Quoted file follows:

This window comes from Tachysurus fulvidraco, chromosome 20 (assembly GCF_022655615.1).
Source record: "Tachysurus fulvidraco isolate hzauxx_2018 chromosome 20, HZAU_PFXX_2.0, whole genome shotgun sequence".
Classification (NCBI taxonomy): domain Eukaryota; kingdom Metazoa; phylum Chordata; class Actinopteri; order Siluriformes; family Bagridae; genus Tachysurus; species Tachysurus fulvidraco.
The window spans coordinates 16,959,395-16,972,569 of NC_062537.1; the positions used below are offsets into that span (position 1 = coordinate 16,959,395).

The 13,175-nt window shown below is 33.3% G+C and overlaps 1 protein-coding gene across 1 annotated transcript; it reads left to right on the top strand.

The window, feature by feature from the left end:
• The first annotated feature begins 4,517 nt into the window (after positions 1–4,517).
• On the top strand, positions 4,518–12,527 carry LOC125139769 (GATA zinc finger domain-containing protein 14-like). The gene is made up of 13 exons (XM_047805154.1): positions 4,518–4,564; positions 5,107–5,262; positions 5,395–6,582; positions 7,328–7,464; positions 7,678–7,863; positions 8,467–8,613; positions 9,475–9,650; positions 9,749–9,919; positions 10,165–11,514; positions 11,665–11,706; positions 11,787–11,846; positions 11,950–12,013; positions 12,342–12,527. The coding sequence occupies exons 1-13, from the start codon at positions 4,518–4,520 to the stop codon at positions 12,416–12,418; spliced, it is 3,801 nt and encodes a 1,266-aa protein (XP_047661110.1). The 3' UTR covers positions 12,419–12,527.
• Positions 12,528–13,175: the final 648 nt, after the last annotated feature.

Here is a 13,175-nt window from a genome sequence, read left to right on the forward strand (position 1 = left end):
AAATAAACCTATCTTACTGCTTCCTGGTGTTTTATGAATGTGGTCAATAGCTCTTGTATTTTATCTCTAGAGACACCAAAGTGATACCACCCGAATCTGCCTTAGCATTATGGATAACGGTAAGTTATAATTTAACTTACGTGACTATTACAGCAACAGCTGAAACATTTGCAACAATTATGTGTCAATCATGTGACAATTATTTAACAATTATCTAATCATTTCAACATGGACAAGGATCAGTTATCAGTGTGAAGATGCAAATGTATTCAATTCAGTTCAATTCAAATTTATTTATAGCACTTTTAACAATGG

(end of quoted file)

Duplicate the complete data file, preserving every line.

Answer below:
This window comes from Tachysurus fulvidraco, chromosome 20 (assembly GCF_022655615.1).
Source record: "Tachysurus fulvidraco isolate hzauxx_2018 chromosome 20, HZAU_PFXX_2.0, whole genome shotgun sequence".
Classification (NCBI taxonomy): domain Eukaryota; kingdom Metazoa; phylum Chordata; class Actinopteri; order Siluriformes; family Bagridae; genus Tachysurus; species Tachysurus fulvidraco.
The window spans coordinates 16,959,395-16,972,569 of NC_062537.1; the positions used below are offsets into that span (position 1 = coordinate 16,959,395).

The 13,175-nt window shown below is 33.3% G+C and overlaps 1 protein-coding gene across 1 annotated transcript; it reads left to right on the top strand.

The window, feature by feature from the left end:
• The first annotated feature begins 4,517 nt into the window (after positions 1–4,517).
• On the top strand, positions 4,518–12,527 carry LOC125139769 (GATA zinc finger domain-containing protein 14-like). The gene is made up of 13 exons (XM_047805154.1): positions 4,518–4,564; positions 5,107–5,262; positions 5,395–6,582; positions 7,328–7,464; positions 7,678–7,863; positions 8,467–8,613; positions 9,475–9,650; positions 9,749–9,919; positions 10,165–11,514; positions 11,665–11,706; positions 11,787–11,846; positions 11,950–12,013; positions 12,342–12,527. The coding sequence occupies exons 1-13, from the start codon at positions 4,518–4,520 to the stop codon at positions 12,416–12,418; spliced, it is 3,801 nt and encodes a 1,266-aa protein (XP_047661110.1). The 3' UTR covers positions 12,419–12,527.
• Positions 12,528–13,175: the final 648 nt, after the last annotated feature.

Here is a 13,175-nt window from a genome sequence, read left to right on the forward strand (position 1 = left end):
AAATAAACCTATCTTACTGCTTCCTGGTGTTTTATGAATGTGGTCAATAGCTCTTGTATTTTATCTCTAGAGACACCAAAGTGATACCACCCGAATCTGCCTTAGCATTATGGATAACGGTAAGTTATAATTTAACTTACGTGACTATTACAGCAACAGCTGAAACATTTGCAACAATTATGTGTCAATCATGTGACAATTATTTAACAATTATCTAATCATTTCAACATGGACAAGGATCAGTTATCAGTGTGAAGATGCAAATGTATTCAATTCAGTTCAATTCAAATTTATTTATAGCACTTTTAACAATGG